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New data shows international student enrolment for United States universities appears to be holding steady in the current political climate. The survey examined the yield of international students, which is the percentage of students who have accepted an offer of admission to attend a US university. Despite widespread concern that increased hostility and restrictions in the US towards travellers and immigrants would deter international students from US study programmes, the survey found just a two percent decline in yield since 2016. The survey gathered data from 112 universities.

“While these results provide a small snapshot of international student intentions to study in the United States this Fall, it is still too early to tell if international student enrollment for the 2017-18 academic year has been negatively impacted, but we remain cautiously optimistic,” said Dr. Esther D. Brimmer, Executive Director and CEO of NAFSA. “We must continue to monitor all incoming data, including SEVIS fee payment data and visa approvals, to determine the impact of world events on international education and recruitment efforts.”

The study, Shifting Tides: Understanding International Student Yield for fall 2017, was conducted by the Institute of International Education (IIE)  in cooperation with the American Association of Collegiate Registrars and Admission Officers (AACRAO), the Council of Graduate Schools, the National Association of College Admissions Counselors (NACAC), and NAFSA: Association of International Educators.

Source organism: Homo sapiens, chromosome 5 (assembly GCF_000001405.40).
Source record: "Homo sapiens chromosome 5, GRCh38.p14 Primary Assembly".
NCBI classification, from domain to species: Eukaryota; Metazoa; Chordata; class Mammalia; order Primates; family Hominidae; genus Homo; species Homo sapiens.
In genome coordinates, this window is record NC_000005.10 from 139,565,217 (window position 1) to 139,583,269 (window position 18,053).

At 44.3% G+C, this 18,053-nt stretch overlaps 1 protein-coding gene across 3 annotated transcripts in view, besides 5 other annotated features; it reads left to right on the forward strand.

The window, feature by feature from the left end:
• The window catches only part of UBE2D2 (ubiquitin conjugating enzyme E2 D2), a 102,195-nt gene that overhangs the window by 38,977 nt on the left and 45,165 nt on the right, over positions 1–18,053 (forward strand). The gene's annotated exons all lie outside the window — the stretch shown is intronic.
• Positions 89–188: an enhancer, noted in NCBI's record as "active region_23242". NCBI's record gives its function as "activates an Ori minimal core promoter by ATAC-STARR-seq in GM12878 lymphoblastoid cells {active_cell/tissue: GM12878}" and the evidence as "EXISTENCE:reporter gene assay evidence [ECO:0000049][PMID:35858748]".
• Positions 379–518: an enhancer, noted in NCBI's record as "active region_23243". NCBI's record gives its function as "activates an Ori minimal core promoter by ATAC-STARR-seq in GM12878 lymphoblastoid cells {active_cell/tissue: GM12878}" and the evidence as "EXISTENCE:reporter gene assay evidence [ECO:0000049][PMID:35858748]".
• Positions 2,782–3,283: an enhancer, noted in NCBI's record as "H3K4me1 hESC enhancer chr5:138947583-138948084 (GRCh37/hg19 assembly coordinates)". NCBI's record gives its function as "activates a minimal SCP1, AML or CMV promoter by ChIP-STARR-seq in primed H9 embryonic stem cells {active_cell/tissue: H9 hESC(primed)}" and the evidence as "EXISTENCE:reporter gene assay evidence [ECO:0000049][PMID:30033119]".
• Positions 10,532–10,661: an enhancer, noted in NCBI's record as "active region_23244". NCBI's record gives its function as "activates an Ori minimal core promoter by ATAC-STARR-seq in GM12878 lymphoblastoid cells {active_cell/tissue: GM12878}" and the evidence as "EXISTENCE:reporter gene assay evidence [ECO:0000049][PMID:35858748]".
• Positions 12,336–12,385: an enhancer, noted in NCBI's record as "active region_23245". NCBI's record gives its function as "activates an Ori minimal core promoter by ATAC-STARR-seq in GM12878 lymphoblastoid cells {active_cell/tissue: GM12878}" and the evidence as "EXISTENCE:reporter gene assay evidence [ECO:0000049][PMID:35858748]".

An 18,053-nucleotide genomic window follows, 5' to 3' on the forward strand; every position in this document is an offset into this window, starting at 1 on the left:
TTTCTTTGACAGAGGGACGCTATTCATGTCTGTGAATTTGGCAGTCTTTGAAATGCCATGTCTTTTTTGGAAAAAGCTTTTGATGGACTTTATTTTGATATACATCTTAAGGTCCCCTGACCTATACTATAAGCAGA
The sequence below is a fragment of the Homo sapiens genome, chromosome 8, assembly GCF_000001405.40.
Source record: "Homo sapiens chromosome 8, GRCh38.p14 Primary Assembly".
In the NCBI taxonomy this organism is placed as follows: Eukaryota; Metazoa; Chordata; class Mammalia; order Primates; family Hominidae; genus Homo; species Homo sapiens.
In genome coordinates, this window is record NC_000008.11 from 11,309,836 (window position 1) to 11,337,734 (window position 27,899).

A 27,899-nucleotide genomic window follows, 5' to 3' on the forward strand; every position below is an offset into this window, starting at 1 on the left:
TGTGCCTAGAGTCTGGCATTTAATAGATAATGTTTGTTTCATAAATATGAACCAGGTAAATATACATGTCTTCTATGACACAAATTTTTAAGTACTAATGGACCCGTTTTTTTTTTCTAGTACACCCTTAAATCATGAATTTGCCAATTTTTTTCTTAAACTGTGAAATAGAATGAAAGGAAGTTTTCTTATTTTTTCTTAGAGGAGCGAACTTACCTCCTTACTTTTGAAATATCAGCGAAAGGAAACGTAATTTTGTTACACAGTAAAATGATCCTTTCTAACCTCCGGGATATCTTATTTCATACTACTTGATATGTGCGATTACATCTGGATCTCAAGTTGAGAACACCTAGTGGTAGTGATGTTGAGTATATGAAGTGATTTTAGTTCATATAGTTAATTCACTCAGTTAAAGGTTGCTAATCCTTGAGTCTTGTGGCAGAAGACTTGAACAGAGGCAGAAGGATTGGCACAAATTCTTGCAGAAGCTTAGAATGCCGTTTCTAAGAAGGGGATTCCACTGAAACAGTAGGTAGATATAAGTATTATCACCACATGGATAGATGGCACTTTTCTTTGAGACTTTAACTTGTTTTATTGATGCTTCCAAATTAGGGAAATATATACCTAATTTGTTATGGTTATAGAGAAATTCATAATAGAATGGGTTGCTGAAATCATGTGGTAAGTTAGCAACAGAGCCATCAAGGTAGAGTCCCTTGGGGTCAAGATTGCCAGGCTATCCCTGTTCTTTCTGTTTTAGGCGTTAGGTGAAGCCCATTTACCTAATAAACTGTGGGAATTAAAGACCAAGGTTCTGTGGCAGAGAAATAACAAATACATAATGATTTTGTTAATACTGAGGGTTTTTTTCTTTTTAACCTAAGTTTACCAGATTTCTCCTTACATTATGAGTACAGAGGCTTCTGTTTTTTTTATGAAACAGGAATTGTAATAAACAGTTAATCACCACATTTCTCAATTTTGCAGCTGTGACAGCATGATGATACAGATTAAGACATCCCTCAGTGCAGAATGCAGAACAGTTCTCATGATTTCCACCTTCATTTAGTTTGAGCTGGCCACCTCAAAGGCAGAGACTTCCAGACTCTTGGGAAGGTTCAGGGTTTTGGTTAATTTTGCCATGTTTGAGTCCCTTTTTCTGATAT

Even though most states showed similar yield numbers as the previous year, the noticeable change occurred at universities in southern states. Texas reported a sizeable decrease in yield – from 44 percent to 35 percent. However, Texas does receive a higher number of admission acceptances from international students than the national average. Another decline is being reported amongst international graduate students. An independent survey conducted in May by the Council of Graduate Schools found that 46 percent of graduate deans indicated they are seeing substantial downward changes in admissions yields for international students.

The United States has long been a leading destination for international students and the benefit goes far beyond university campuses. It is estimated that international students contribute more than $36 billion to the US economy. President Donald Trump’s travel ban awaits a Supreme Court hearing but exempts foreign students at least until a formal ruling is made. As uncertainty lingers around how many international students will be allowed to study in the US in coming years, and from which countries, universities are making an effort to let foreign students know they’re valued. Many are participating in social media campaigns such as #YouAreWelcomeHere. Universities have stepped up their overseas recruitment efforts and university commissioned education agents are increasingly being accessed to help international students navigate everything from US admissions to getting settled in a new city.

“The intellectual contributions and diverse cultural perspectives that international students bring to U.S. campuses are extremely valuable. Educators are letting students know they are welcome here and working to prepare them for a successful academic experience in the United States,” said IIE President Allan Goodman. “It is important that we all continue to address students’ needs and concerns in the coming year.”